Near Mabie in Randolph County, West Virginia — The American South (Appalachia)
General George B. McClellan
Rich Mountain Battlefield
"I have been looking at the camps with my glass - they are strongly entrenched..."
Topics. This historical marker is listed in this topic list: War, US Civil. A significant historical date for this entry is July 10, 1861.
Location. 38° 52.214′ N, 79° 57.362′ W. Marker is near Mabie, West Virginia, in Randolph County. Marker is on Rich Mountain Road / Files Creek Road (County Route 37/8), on the right when traveling west. Located in the Rich Mountain Battlefield's Camp Garnett section. Touch for map. Marker is in this post office area: Mabie WV 26278, United States of America. Touch for directions.
Other nearby markers. At least 8 other markers are within 2 miles of this marker, measured as the crow flies. Camp Garnett (a few steps from this marker); Staunton-Parkersburg Turnpike (within shouting distance of this marker); Fortifications Camp Garnett (about 400 feet away); Artillery (about 400 feet away); Welcome to Rich Mountain Battlefield (approx. 1.2 miles away); Rich Mountain (approx. 1.2 miles away); Battle of Rich Mountain (approx. 1.2 miles away). Touch for a list and map of all markers in Mabie.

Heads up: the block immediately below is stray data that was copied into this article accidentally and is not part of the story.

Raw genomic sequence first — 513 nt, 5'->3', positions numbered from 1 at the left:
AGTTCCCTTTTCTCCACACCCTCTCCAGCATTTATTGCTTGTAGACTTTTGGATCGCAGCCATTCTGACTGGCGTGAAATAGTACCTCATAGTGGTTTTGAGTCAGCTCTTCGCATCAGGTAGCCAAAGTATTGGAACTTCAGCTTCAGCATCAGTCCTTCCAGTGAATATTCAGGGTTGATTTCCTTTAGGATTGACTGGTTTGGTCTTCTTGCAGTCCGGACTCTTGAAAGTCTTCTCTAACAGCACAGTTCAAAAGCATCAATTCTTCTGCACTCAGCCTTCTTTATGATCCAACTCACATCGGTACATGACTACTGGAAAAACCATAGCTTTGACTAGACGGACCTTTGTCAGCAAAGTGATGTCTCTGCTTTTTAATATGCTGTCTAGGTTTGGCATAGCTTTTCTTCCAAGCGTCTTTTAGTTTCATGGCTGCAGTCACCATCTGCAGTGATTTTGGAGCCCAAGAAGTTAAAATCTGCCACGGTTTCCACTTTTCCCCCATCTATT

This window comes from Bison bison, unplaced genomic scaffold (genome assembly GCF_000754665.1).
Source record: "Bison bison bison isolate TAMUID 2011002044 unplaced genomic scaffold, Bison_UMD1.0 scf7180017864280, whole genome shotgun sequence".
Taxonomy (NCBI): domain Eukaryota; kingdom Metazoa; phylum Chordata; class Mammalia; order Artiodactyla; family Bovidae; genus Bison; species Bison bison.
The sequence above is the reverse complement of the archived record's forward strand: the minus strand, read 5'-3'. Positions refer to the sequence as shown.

More about this marker. On the left is a sketch depicting Federal troops on the march. On the lower right is a portrait of McClellan. Major General George B. McClellan, USA, a West Point graduate of great promise, rose to stardom here as the "Young Napoleon." He proved indecisive in battle, however, and relied on a flank march by Gen. W.S. Rosecrans to defeat the Confederates.
Also see . . . General George B. McClellan. Biography from the Rich Mountain Battlefield site. (Submitted on October 25, 2009, by Craig Swain of Leesburg, Virginia.)
Credits. This page was last revised on July 18, 2018. It was originally submitted on October 25, 2009, by Craig Swain of Leesburg, Virginia. This page has been viewed 978 times since then and 33 times this year. Photos: 1, 2. submitted on October 25, 2009, by Craig Swain of Leesburg, Virginia.